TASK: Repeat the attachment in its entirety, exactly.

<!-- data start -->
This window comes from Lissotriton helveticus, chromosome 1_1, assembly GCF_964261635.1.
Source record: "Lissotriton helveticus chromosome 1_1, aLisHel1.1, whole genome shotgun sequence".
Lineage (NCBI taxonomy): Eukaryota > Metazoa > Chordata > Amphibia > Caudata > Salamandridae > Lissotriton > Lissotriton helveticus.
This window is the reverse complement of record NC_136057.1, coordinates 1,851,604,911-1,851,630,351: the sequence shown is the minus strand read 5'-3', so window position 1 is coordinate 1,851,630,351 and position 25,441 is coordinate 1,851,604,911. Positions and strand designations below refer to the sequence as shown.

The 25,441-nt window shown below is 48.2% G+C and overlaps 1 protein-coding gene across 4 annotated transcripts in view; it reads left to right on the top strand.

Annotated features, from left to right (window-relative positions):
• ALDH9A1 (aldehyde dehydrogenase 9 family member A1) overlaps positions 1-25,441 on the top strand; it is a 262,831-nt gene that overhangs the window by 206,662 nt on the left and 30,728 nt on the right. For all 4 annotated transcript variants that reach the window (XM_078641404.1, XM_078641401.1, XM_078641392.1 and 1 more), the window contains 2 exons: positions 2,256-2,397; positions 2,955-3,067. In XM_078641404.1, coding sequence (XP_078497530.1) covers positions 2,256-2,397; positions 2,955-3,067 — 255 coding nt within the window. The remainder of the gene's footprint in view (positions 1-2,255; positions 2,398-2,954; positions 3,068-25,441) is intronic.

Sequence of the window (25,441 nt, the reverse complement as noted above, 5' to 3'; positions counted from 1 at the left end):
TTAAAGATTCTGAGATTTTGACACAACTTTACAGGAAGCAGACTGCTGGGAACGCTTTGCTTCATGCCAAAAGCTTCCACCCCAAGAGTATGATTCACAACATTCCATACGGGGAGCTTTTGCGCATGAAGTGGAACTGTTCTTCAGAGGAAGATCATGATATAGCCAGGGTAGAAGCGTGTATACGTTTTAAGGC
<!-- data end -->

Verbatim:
This window comes from Lissotriton helveticus, chromosome 1_1, assembly GCF_964261635.1.
Source record: "Lissotriton helveticus chromosome 1_1, aLisHel1.1, whole genome shotgun sequence".
Lineage (NCBI taxonomy): Eukaryota > Metazoa > Chordata > Amphibia > Caudata > Salamandridae > Lissotriton > Lissotriton helveticus.
This window is the reverse complement of record NC_136057.1, coordinates 1,851,604,911-1,851,630,351: the sequence shown is the minus strand read 5'-3', so window position 1 is coordinate 1,851,630,351 and position 25,441 is coordinate 1,851,604,911. Positions and strand designations below refer to the sequence as shown.

The 25,441-nt window shown below is 48.2% G+C and overlaps 1 protein-coding gene across 4 annotated transcripts in view; it reads left to right on the top strand.

Annotated features, from left to right (window-relative positions):
• ALDH9A1 (aldehyde dehydrogenase 9 family member A1) overlaps positions 1-25,441 on the top strand; it is a 262,831-nt gene that overhangs the window by 206,662 nt on the left and 30,728 nt on the right. For all 4 annotated transcript variants that reach the window (XM_078641404.1, XM_078641401.1, XM_078641392.1 and 1 more), the window contains 2 exons: positions 2,256-2,397; positions 2,955-3,067. In XM_078641404.1, coding sequence (XP_078497530.1) covers positions 2,256-2,397; positions 2,955-3,067 — 255 coding nt within the window. The remainder of the gene's footprint in view (positions 1-2,255; positions 2,398-2,954; positions 3,068-25,441) is intronic.

Sequence of the window (25,441 nt, the reverse complement as noted above, 5' to 3'; positions counted from 1 at the left end):
TTAAAGATTCTGAGATTTTGACACAACTTTACAGGAAGCAGACTGCTGGGAACGCTTTGCTTCATGCCAAAAGCTTCCACCCCAAGAGTATGATTCACAACATTCCATACGGGGAGCTTTTGCGCATGAAGTGGAACTGTTCTTCAGAGGAAGATCATGATATAGCCAGGGTAGAAGCGTGTATACGTTTTAAGGC